What do I mean by this? Well, for example, our visual field, as humans, is not a video frame or even close to it. Yes, you have peripheral vision, even if you’re not always aware of it, but you would definitely notice if it were gone.
Motion sickness – virtual reality users can experience this when their eyes and their ears’ vestibular system are in conflict. Same thing happens for some people that read while riding in a vehicle, or when they’re on a boat.
When the software, hardware and sensory synchronicity is implemented correctly, the user gets a feeling of being ‘present’ in the virtual reality environment.
So Why Create Virtual Reality?
Believe it or not, some people do have this question! And while it does require a lot of effort to create, the development of VR is worthwhile for many reasons. The entertainment value it holds is one of the primary reasons. Users enjoy the ‘real’ experience they get when playing VR video games or watching immersive films. And, the fact that the entertainment industry is a multi-billion dollar one also plays a role. Consumers are all about entertainment and look forward to the ‘new’ and emerging tech every year. There are other applications where virtual reality can be used, in a non-entertainment way. These include:
- The Arts
- And More!
What many don’t realize is just how beneficial virtual reality can be for our daily lives. It’s also a way for people to experience things without the risks that may be involved if it were done in actual reality. For instance, training to be a fighter pilot, or training to be a surgeon; virtual reality can significantly help us learn to gain real world experience in many aspects.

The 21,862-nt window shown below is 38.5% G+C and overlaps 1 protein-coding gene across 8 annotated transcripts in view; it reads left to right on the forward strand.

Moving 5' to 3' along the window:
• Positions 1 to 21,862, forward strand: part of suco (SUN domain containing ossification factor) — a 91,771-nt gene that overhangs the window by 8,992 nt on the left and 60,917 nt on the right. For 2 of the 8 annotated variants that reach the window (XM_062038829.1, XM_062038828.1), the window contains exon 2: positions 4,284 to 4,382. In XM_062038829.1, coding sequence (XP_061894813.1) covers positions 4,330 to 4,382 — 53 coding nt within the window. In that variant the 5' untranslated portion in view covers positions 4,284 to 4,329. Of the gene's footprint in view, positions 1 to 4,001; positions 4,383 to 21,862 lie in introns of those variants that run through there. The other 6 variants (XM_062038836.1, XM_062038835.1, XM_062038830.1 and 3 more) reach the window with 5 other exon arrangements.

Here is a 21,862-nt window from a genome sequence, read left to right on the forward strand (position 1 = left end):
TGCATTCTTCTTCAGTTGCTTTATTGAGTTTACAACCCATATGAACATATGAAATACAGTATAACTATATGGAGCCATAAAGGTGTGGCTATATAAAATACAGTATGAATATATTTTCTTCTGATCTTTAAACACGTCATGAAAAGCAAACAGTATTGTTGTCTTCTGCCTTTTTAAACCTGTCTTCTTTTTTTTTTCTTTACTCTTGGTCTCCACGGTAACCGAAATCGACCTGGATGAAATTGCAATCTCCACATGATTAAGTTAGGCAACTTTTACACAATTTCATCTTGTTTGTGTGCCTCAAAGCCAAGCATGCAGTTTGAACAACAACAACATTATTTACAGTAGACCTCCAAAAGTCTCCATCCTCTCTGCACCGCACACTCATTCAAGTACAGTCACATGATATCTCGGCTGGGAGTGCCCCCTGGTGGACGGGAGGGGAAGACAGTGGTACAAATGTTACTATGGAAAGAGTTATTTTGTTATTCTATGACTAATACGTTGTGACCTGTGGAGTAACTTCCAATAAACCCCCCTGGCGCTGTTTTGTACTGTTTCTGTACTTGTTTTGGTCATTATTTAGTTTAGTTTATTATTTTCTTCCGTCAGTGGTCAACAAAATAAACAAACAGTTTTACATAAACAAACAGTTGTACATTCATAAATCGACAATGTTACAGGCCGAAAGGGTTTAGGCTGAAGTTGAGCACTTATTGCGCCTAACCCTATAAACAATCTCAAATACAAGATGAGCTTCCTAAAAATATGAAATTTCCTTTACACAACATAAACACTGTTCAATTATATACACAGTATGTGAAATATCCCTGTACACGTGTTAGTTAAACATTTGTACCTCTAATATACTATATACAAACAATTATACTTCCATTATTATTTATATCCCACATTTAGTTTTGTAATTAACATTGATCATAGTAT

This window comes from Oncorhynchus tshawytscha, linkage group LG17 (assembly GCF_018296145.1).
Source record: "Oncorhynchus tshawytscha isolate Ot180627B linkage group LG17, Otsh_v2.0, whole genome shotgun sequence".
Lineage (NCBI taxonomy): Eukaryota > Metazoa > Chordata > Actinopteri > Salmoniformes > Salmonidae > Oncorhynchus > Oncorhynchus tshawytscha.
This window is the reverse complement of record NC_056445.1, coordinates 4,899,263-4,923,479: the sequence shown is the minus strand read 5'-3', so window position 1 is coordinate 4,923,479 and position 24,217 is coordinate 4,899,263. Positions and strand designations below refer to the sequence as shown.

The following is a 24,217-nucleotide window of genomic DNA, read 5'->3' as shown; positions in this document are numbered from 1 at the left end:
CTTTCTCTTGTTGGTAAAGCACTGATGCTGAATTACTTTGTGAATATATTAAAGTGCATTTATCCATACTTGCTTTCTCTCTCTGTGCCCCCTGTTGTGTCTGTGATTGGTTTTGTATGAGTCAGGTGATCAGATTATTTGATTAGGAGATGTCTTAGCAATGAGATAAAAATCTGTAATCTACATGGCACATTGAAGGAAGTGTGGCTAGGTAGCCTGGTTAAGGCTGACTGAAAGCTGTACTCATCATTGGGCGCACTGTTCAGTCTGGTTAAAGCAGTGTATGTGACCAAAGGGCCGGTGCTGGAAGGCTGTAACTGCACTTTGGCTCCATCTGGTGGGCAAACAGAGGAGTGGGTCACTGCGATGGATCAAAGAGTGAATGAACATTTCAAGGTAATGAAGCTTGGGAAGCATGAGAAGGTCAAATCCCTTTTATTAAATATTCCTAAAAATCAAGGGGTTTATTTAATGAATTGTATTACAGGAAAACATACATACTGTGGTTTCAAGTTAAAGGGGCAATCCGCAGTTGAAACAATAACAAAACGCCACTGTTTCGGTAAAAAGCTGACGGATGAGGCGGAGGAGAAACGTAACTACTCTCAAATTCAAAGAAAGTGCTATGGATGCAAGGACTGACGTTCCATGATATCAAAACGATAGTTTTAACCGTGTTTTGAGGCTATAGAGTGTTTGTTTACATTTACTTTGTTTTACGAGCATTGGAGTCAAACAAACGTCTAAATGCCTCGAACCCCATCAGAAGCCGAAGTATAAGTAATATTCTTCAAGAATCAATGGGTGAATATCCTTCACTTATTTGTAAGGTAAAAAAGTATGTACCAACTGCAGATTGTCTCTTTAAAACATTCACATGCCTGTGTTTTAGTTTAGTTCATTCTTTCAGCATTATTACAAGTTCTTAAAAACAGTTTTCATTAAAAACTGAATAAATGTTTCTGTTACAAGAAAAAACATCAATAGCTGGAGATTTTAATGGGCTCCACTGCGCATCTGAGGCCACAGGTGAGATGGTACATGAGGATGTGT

While virtual reality can be somewhat pricey, the more it becomes mainstream the lower the costs will become, making it easier for anyone and everyone to access this amazing technology. It would not be surprising at all to see it being used in productivity or education applications in the future.
Virtual Reality Systems Features
While you’ll find a variety of VR systems available, they all share certain characteristics; like the ability for you to view 3D images. What you see changes as you move about in the environment but the goal of VR is to create a seamless, enjoyable and realistic experience for the user.
Now, when problems happen that cause a delay in the user’s actions and the response of the VR system, the latency that occurs can really interrupt this ‘seamless’ experience. It also makes it harder for the user to really connect with the virtual environment, making it a less enjoyable experience. The goal for all VR is to deliver a memorable experience.
If you’re interested in stepping into an environment that takes you into a completely different world and immerses you, then you’ll want to experience virtual reality. It has many uses, some for fun and some for serious applications. As the technology becomes more mainstream and widespread, the costs will lessen and become more affordable for more people. There’s no doubt that we will start seeing more innovative uses for this technology in the years to come.